A team of engineers at Tel Aviv University (Israel) has developed a system that allows humans to see colors in the infrared spectrum. We perceive colors in the visible spectrum - a very narrow band of frequencies that lies between ultraviolet radiation and infrared light. However, the Israeli system (which is mounted on a camera) makes the far infrared frequencies visible to our eyes. The main advantage of the development is that it makes available an opportunity, for which, as a rule, rather expensive scientific equipment is required.
Visible light is only a tiny fraction of the electromagnetic spectrum, which also includes radio waves, microwaves, X-rays, and other types of radiation. Each of these parts of the spectrum contains a large amount of information about objects, "encoded" in colors that we cannot perceive with the naked eye.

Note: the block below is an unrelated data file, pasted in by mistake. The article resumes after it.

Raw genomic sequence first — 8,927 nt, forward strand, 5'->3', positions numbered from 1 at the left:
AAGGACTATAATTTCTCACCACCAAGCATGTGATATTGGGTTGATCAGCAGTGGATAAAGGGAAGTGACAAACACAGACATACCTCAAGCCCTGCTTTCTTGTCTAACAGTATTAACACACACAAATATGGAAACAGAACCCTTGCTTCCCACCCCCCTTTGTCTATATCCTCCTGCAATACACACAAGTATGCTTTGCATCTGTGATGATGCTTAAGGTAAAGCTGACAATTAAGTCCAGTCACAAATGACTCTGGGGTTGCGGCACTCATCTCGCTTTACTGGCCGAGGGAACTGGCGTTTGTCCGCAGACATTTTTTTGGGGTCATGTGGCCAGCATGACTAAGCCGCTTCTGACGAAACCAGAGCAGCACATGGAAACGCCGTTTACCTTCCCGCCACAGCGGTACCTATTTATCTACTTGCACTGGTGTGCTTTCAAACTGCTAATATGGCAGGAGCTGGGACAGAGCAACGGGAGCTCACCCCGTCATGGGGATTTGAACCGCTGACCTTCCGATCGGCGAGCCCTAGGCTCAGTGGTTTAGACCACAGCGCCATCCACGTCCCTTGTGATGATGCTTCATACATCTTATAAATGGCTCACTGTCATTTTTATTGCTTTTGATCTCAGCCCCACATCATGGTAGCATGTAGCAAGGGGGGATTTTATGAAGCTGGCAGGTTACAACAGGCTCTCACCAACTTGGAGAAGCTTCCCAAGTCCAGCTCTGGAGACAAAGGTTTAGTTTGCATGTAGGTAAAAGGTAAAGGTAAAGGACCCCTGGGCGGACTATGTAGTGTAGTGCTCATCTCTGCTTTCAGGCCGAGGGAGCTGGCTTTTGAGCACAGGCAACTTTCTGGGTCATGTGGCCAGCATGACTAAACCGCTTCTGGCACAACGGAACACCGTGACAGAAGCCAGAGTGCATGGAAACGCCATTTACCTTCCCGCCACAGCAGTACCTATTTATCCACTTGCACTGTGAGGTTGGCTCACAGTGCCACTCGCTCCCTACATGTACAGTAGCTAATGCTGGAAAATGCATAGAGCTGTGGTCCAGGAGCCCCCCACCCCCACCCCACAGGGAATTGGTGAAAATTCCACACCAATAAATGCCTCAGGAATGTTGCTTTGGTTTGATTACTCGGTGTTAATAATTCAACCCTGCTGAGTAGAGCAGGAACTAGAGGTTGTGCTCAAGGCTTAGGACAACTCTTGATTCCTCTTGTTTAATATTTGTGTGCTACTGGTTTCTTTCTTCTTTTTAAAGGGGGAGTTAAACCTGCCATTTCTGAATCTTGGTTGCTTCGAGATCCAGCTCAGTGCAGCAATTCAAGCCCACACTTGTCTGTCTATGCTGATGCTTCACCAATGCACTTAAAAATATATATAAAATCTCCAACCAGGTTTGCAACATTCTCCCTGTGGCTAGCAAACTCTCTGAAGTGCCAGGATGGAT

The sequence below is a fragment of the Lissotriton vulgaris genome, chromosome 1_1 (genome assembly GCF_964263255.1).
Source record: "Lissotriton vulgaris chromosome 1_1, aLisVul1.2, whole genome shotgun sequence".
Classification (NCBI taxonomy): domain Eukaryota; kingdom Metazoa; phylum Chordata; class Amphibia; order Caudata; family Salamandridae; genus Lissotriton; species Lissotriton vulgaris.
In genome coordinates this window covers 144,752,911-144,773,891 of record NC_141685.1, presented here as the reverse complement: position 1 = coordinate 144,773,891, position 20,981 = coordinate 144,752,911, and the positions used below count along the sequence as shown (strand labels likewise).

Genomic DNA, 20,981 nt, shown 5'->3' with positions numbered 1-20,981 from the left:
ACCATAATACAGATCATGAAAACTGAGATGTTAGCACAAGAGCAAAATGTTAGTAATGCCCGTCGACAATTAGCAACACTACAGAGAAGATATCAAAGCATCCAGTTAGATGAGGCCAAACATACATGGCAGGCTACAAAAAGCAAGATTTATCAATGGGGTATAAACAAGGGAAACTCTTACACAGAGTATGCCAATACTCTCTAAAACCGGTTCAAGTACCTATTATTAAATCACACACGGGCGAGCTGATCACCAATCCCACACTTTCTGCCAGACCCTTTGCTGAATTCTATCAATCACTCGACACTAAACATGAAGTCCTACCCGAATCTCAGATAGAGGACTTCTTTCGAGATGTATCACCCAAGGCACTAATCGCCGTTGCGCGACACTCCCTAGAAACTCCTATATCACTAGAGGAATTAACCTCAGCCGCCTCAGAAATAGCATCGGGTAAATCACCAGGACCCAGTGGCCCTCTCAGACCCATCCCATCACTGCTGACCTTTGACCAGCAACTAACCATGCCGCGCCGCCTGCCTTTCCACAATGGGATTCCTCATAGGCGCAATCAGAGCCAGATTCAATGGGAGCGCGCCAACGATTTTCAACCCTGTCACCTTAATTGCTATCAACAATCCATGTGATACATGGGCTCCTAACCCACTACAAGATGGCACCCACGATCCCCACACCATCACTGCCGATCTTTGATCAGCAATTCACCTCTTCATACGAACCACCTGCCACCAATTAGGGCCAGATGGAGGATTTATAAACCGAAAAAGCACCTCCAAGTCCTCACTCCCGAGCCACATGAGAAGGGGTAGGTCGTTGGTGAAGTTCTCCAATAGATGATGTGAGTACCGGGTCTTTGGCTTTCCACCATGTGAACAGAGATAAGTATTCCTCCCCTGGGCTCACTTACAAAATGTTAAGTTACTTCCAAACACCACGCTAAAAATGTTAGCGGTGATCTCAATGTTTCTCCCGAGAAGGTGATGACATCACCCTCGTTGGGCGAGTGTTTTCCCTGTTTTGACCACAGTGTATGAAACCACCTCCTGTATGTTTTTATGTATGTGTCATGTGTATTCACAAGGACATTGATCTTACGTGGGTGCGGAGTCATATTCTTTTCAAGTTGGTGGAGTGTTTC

The new device allows, for example, to take spectacular pictures of gases like hydrogen, carbon and sodium, each of which glows brightly in the infrared spectrum. Or take photographs of wildlife, which in infrared light looks completely unusual and alien. A more mundane application of Israeli technology is cheap satellite surveillance systems. Satellites equipped with it will be able to see emissions of harmful substances from factories or find disguised depots of explosives and uranium.
Materials on Israeli development were published in Laser & Photonics Reviews magazine.